Working from an understanding of the body with techniques that support natural vocal production, you can easily produce a wide range of sounds. This includes what some would consider “unorthodox” sounds commonly found in Rock, Soul, Blues, Country, Funk, R&B, Heavy Metal, Dance, Rap and Gospel. The thousands of singers I’ve coached have found they can successfully create the sounds needed for the styles of music they choose!
Cause and Effect
You may ask yourself: “Do I really have to know how vocal sound is made, to sing or talk?” Obviously, you don’t. It is an automatic process. But if automatic, why do so many singers run into difficulties?
Your voice responds to your ideas, thoughts and emotions. If you think you have to push hard to sing high, for example, you will. However, technically, your body may not need to do that. Ignorance is not bliss. If you don’t know what’s right for your instrument, how can you tell if what you’re doing is correct?
To enhance anything, the mysteries about it must be dispelled and replaced with understanding. Some singers just naturally work more in harmony with their bodies when singing. That, combined with having no emotional reservations about “stepping out” with their voice, results in a good sound. Perhaps this is true of you. However, even the best sounding “natural” singers find themselves singing better when knowledgeable about their instrument. I’m sure this makes sense to you. Knowledge and certainty go hand-in-hand.
As long as your vocal instrument can function properly and unimpeded, you will have vocal consistency, control, increased range, and yes, a wealth of different sounds at your disposal. By releasing any harmful manipulations, you’ll avoid the usual side effects that more demanding music and vocal styles can create, such as pain, strained sound, hoarseness, nodes, register break, weak upper register, and so on.
The Purpose of Technique
Perhaps you can remember a time you heard a singer who left you untouched emotionally, but was said to have “great technique.” he fact is, that singer did not have great technique, because it obstructed the meaning and emotion of the song. Technique is only as good as it can support, not overshadow, your communication. The “perfect sound” means nothing if it is not used as a tool with which to create an emotional response.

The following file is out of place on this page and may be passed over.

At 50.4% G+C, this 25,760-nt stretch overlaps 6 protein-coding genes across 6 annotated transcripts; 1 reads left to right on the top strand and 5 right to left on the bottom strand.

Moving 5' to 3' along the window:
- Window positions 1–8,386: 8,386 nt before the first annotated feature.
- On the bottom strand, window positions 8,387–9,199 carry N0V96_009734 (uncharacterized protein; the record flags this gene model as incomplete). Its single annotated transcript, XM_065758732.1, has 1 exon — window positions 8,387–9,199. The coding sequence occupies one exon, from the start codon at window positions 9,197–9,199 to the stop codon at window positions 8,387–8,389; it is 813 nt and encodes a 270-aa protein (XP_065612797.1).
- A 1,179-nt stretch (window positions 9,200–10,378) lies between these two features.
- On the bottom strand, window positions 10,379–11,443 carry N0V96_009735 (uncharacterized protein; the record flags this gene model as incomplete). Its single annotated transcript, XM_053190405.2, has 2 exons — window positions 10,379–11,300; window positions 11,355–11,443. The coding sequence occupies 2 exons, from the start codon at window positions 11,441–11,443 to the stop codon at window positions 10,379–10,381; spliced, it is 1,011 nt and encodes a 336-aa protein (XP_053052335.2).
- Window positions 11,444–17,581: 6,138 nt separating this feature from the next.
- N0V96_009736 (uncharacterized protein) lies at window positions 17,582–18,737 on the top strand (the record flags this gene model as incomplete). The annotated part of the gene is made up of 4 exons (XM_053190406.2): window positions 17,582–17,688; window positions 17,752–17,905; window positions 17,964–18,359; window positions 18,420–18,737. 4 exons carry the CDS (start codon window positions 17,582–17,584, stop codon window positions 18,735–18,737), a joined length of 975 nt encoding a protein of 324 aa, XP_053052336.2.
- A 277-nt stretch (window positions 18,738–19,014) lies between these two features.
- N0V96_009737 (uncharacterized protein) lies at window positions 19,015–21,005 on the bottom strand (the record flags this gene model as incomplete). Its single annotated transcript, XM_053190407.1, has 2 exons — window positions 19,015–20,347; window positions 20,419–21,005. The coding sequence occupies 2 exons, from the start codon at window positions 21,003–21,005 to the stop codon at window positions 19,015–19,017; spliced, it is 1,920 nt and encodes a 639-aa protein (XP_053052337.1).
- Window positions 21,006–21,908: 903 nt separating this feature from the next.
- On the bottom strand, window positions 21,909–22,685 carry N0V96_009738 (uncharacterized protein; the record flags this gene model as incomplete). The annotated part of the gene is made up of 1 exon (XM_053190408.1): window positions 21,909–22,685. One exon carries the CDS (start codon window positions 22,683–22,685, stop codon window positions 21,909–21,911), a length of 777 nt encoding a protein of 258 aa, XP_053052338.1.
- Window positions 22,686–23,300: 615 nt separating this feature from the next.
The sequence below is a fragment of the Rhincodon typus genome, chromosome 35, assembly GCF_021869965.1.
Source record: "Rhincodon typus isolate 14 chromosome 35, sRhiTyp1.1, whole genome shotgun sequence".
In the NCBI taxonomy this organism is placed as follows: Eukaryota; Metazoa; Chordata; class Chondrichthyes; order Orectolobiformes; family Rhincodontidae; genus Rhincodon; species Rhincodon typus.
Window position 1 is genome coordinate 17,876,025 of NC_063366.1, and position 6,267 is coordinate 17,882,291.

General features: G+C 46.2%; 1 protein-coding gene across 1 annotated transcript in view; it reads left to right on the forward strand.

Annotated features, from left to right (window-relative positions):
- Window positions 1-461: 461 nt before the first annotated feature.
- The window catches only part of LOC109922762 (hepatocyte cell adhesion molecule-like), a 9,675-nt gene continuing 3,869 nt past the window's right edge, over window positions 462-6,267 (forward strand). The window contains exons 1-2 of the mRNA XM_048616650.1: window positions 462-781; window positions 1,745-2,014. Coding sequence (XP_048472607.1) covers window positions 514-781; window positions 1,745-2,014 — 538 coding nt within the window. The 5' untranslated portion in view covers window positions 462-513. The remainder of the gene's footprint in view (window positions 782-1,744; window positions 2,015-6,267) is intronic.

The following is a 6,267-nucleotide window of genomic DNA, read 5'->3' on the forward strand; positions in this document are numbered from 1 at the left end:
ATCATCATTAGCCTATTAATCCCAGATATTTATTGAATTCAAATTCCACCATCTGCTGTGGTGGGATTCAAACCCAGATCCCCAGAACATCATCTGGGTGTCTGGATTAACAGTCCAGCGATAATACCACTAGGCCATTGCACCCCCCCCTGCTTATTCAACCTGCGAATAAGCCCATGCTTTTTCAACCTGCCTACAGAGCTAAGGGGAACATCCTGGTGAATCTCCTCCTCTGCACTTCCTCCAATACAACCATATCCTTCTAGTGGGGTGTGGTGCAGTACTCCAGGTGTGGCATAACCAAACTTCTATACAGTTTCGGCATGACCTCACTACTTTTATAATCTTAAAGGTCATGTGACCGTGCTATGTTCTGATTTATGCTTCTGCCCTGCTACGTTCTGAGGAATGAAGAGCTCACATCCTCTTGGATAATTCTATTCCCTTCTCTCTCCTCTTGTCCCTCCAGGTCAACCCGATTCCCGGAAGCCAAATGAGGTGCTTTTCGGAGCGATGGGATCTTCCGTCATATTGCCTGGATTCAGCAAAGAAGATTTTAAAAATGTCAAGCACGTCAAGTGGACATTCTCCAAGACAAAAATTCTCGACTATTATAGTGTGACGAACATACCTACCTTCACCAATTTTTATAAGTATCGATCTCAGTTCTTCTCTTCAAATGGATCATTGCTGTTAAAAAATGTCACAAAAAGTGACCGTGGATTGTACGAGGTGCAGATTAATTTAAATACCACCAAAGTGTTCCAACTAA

A singer’s role is to communicate vocally through music and to create an emotional effect on their audience. Some sounds are more appropriate for some feelings than others. The more sounds you have at your command, the more freely you can express yourself.
Performance time is not the time to focus on technique. Your attention should not have to be on how to get your sound, or on whether your voice will make it through the gig. When you step onto that stage, you should already be confident in your ability to play your instrument. You should be free to “work your audience” and give them a great show! – and have fun while you’re at it!
So, my message to you is: it is possible to sound the way you choose without hurting your voice, without limiting the length of your career, without having to make do with a small range, without having to sing raspy when you want to sound smooth, or having to sing smoothly when you want to sound raspy. Whether you’re a beginner or a pro, you deserve to freely use any sound that best conveys your message. You deserve to have confidence in your voice! And you can!
You can receive a free download of some of Jeannie Deva’s most recommended vocal warm-ups and cool-downs. Just visit www.JeannieDeva.com Mention that you read this article.
Jeannie Deva is a world class Master voice teacher and recording studio vocal specialist. She is the author of “The Contemporary Vocalist,” founder of The Deva Method® – A Non-Classical Approach for Singers™ and of Jeannie Deva® Voice Studios, now celebrating its 28th Anniversary. A growing network of Deva Method teachers are on the East and West Coasts in the US. Clients include Grammy Award Winners and Nominees, Major and Indi label recording artists. www.JeannieDeva.com